Take a look at the test first and then follow the comments below:


Efectul “Moire”

The “moire” effect I observed on the Canon C100 and even more pronounced – on the Canon 6D – was incredible. In the sense that I would not have expected to see the effect of dying more on a C100 than on a 5D Mark III or a Panasonic AF 100. So in this chapter the classification is quite clear:

The first place is disputed by the Canon 5D Mark III and Panasonic AF 100. And still a question related to the image quality and its resolution. Although over the years I have lived with the impression that the image coming directly from Mark III was better, this test makes you believe that you see more details in the image coming out of Panasonic (of course no post-processing is applied on the stream- video out of the rooms). I say this without zooming in on the image; it is fixed what I see the eyes in this video, naturally, and I think that ultimately counts!

Then the second place comes Canon C100 followed by Canon 6D. The 6D produces some pretty ugly “moire” effects, if you look carefully at the left column to the piece of material just below the midline of the image.

Test de potrivire a culorilor

Asa cum spuneam, de aici a pornit testul: de la intentia de a gasi o solutie de imperechere a culorilor ce vin din camere. E destul de clar ca nu se pot lasa camerele pe profilele naturale de culoare – chestia asta nu va aduce nici un avantaj in postproductie.

Cea mai buna solutie este sa instalezi profilul Cinestyle pe Canon 5D si 6D, sa folosesti profilul Cinelike – D pe Panasonic AG AF 100 si sa tragi in Canon Log pe Canon C100. Sau cel putin asa ni s-a parut noua:)

Rolling shutter

As for the rolling shutter, again, big surprises!

The best of all four cameras – Panasonic AF 100. And I would like to mention that this test was done on the first model of Panasonic in this series, not the current one that has some upgrades integrated and which probably will handle and better than that. By far the smallest problems of rolling shutter.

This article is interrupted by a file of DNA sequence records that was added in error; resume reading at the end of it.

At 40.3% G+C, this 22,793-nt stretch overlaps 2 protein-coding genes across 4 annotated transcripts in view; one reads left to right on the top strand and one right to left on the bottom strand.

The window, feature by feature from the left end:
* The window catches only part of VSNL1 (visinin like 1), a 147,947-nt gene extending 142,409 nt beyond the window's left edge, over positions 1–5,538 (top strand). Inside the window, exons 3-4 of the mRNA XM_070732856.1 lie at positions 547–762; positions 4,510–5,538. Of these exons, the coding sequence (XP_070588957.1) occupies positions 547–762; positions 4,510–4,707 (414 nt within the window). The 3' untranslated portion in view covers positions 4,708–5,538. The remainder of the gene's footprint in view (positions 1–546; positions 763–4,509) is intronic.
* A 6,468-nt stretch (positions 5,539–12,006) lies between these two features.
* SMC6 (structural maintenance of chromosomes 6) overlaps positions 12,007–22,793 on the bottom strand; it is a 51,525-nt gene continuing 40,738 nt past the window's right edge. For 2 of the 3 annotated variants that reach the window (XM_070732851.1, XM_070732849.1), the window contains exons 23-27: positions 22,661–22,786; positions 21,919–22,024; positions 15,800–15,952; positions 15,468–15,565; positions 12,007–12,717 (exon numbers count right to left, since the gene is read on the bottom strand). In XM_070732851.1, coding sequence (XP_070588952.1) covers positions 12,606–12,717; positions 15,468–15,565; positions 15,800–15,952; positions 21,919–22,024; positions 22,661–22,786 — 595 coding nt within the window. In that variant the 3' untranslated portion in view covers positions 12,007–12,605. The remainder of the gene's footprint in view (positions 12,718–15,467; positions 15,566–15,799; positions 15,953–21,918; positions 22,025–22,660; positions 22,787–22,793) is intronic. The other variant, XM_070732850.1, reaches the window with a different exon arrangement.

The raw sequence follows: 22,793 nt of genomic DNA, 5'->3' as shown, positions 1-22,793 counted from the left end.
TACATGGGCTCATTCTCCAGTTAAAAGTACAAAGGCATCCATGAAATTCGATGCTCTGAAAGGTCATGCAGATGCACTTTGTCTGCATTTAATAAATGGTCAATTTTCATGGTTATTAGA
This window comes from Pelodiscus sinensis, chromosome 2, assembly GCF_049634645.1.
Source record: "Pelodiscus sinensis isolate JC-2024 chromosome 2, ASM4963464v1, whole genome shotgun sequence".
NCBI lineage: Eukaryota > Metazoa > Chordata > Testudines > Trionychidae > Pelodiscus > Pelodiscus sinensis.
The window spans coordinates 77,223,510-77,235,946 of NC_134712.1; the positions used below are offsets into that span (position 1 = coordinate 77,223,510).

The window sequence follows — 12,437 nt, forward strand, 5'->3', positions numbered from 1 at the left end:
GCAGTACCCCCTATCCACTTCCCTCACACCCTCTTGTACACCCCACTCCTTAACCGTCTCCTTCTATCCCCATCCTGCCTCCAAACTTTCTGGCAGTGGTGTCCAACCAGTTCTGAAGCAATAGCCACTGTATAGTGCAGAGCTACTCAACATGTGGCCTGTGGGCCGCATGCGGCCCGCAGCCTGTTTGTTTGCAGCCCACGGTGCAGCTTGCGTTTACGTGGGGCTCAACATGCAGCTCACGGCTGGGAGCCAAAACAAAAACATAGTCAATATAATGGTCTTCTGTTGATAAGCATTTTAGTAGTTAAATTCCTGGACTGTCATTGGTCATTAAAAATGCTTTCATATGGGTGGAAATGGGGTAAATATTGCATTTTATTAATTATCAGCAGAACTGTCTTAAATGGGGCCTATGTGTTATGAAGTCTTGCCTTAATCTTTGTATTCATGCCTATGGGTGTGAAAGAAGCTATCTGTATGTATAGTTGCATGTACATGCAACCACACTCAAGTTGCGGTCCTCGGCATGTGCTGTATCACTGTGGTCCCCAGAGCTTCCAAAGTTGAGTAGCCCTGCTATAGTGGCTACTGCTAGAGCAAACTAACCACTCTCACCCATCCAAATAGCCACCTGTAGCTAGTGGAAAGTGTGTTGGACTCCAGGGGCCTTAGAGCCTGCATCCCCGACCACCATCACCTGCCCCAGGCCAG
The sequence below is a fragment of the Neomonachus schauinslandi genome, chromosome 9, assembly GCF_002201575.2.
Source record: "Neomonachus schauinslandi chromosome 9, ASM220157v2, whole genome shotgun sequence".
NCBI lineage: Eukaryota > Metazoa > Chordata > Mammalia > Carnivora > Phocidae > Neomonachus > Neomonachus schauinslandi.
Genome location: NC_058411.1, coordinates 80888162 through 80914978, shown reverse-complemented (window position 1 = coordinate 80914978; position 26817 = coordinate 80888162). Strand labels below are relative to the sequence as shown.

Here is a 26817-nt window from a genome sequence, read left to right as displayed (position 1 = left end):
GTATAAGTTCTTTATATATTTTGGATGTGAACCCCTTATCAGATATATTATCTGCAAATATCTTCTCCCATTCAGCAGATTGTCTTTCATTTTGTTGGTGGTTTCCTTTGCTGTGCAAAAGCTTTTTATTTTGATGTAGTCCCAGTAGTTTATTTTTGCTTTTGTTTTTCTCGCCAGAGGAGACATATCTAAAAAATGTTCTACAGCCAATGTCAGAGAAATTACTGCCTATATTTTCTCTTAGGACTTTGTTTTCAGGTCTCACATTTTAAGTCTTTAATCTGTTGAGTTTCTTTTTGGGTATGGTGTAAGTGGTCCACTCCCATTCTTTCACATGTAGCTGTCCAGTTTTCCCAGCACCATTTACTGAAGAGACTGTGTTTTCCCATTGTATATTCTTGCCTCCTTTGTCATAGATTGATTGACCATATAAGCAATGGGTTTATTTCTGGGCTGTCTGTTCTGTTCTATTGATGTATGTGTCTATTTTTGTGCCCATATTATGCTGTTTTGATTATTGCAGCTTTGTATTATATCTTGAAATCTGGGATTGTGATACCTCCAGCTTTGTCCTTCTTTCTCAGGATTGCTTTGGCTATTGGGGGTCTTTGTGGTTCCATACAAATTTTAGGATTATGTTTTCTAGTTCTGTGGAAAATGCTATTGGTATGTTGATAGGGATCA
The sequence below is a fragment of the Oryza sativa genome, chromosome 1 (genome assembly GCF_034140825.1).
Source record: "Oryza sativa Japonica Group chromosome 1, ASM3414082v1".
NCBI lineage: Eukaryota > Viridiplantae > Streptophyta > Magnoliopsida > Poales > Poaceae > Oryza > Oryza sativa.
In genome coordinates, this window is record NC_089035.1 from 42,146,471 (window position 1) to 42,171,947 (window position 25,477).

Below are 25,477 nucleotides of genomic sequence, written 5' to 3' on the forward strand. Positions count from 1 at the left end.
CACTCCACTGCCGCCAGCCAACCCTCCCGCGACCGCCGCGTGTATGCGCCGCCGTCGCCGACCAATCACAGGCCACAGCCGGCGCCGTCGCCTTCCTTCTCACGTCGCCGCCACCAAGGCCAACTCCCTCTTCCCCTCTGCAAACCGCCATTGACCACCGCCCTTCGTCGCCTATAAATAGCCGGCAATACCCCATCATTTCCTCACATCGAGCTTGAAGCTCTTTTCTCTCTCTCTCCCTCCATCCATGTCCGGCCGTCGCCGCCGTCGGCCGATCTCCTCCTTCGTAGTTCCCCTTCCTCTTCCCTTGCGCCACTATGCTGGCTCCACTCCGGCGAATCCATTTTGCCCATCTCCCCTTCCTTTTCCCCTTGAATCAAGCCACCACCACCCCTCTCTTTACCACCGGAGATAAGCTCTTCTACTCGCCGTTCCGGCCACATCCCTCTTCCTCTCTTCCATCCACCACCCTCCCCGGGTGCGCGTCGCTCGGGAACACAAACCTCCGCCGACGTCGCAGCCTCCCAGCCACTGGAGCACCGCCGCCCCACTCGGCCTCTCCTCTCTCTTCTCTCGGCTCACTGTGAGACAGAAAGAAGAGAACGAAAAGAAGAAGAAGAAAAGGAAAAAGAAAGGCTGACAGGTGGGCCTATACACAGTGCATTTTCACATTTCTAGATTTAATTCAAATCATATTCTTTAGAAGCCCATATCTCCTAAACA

Then in second place comes Canon 5D Mark III, followed by third, C100 and 6D. The latter are both, in my opinion, quite bad in this regard.

More is not to say. I hope this test will help you make the best decision regarding the cameras you use in one movie or another. There are many rumors and prejudices on the market that, frankly, I get out of jumping. Too many opinions are based on the marketing efforts of one company or another or on the rumor mill or simply on the sidelines. There are simply times when certain rooms are better or worse seen than others.

On the other hand I know that this test covers only a small part of the situations in which a camera is exposed. Lots of other things that can matter a lot (sound capabilities, ND filters built in, the “subjective” quality of the image delivered by the processor, etc.) are not taken into account. And of course every room has its own place in any production on the face of the earth.

The Parcfilm solution: although the test proved that Panasonic seems to be the best camera, I sold it :))

Currently, the 5D and 6D battleships work as a perfect pair when both are set on the Cinestyle color profile. There is no need to do anything else in post-production to suit them. Less adjustments for exposure, but these are natural if you match two identical rooms. This is the best solution until the next purchase to come: the new SONY FS7. And then the tests will start again 🙂

And sorry for the fact that I used different picture profiles on the camera when I made the pictures for this article. I haven’t been able to edit them;)